2 MIN. DE LECTURA
(Adds consolidated deficit data and analyst comments)
BRASILIA, April 30 (Reuters) - The Brazilian government recorded its smallest primary budget surplus for the month of March in five years, missing estimates by a long shot and putting into question its ability to meet its key fiscal goal this year and restore investor confidence.
According to the central bank, the country's primary surplus reached 239 million reais ($80.1 million) in March. That was far below the 5.15 billion reais surplus expected by the market in a Reuters poll.
The disappointing surplus was a blow to Finance Minister Joaquim Levy, who has vowed to fix public finances to win back investors after years of profligate government spending.
President Dilma Rousseff's left-of-center administration is aiming for a primary surplus of 1.2 percent of gross domestic product this year, which analysts said looks increasingly unlikely after tax revenues tumbled.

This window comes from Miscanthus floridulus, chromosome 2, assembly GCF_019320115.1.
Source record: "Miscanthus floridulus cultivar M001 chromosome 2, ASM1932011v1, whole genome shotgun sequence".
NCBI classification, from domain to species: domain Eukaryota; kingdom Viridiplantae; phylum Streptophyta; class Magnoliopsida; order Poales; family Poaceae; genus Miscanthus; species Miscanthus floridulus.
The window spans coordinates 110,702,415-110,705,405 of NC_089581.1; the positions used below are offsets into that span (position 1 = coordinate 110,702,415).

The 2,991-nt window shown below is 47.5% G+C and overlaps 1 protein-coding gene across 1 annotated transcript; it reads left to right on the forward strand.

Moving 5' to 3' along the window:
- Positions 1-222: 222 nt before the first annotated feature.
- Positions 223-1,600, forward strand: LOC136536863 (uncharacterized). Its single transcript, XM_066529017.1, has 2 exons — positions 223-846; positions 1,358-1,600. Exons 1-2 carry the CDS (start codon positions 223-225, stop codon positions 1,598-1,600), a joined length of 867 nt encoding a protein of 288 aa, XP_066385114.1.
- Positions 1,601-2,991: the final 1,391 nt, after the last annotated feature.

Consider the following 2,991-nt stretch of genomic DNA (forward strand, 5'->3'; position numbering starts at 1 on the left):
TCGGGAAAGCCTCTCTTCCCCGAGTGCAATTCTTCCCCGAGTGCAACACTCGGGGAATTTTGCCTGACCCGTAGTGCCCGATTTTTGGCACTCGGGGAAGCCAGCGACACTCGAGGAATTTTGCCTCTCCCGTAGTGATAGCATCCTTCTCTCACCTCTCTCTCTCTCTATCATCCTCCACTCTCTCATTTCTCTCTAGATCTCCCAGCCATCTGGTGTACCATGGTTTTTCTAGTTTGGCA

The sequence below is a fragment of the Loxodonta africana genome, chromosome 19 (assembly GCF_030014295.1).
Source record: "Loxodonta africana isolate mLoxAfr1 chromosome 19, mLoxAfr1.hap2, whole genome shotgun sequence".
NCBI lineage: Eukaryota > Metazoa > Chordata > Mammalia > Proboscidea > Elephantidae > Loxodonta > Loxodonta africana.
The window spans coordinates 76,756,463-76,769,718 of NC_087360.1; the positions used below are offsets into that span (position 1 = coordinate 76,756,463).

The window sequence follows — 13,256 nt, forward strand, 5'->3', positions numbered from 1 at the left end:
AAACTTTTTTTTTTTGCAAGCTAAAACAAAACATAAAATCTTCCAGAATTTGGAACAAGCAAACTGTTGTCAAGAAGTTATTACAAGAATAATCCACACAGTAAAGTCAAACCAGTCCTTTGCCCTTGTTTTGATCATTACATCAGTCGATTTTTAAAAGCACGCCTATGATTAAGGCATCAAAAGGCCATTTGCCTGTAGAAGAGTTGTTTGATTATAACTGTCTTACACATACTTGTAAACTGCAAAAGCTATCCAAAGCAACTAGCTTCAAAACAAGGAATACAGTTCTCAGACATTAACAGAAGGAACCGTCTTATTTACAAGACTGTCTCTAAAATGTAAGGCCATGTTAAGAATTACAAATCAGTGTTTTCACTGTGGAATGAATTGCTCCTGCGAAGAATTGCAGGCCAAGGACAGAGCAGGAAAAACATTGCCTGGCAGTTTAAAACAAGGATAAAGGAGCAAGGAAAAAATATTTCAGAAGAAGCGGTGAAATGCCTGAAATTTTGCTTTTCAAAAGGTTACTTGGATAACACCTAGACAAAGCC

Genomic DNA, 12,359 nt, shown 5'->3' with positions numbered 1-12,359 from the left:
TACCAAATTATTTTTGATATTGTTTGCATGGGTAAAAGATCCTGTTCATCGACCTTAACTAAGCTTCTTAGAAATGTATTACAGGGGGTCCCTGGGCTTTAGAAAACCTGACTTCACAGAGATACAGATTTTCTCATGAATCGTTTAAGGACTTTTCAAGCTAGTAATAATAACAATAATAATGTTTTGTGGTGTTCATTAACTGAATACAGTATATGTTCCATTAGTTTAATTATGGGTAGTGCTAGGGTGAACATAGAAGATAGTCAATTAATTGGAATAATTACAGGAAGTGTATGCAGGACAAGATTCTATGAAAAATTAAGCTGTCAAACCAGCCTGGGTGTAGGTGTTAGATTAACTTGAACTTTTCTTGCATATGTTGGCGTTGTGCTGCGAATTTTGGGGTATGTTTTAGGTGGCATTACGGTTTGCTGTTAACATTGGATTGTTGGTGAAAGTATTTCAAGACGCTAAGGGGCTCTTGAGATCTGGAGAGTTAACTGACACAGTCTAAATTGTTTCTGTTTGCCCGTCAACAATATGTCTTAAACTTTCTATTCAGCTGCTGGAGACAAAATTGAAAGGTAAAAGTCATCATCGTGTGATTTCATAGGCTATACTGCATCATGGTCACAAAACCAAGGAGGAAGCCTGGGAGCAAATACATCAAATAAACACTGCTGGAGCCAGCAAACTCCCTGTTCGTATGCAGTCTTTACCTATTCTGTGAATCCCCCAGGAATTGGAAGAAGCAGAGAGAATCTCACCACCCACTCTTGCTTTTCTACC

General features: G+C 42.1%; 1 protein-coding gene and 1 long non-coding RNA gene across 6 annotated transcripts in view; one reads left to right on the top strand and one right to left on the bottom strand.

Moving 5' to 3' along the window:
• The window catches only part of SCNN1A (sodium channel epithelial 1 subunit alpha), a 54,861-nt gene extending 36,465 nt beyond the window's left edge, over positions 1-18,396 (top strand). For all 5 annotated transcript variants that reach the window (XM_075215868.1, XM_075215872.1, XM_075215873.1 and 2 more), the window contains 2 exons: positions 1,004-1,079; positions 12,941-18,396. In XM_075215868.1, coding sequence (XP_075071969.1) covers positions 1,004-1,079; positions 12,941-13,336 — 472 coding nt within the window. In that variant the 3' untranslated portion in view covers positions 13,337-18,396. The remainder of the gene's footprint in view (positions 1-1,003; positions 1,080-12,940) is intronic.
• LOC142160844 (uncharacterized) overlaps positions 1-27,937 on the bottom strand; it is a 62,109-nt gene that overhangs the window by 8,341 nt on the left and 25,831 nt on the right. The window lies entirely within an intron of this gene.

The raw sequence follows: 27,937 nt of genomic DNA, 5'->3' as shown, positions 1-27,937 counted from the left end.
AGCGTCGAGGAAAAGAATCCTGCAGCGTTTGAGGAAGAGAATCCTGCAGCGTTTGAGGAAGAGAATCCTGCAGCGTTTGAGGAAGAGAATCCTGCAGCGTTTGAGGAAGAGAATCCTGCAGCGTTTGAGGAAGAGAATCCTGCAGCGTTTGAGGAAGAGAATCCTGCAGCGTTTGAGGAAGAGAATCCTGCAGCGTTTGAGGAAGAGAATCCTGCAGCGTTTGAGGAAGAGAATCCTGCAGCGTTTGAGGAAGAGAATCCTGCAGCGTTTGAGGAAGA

"Overall, we have yet to detect a visible turnaround in the primary fiscal accounts," said Alberto Ramos, chief Latin America economist for Goldman Sachs Group Inc. "That is, the fiscal adjustment is expected to be a multi-year, gradual process, and should on all counts be permanent."
Additionally, the consolidated budget deficit, or the excess of operating and debt expenses over revenue, was 69.249 billion reais, the second worst monthly result since records began in 2001. That was mainly due to hefty losses incurred by the central bank in its effort to shore up Brazil's currency, the real, through currency swap transactions.
In the 12 months through March, the primary balance was a deficit equivalent of 0.70 percent of GDP.
$1 = 2.9826 Brazilian reais Reporting by Alonso Soto and Marcela Ayres; Editing by Guillermo Parra-Bernal and Paul Simao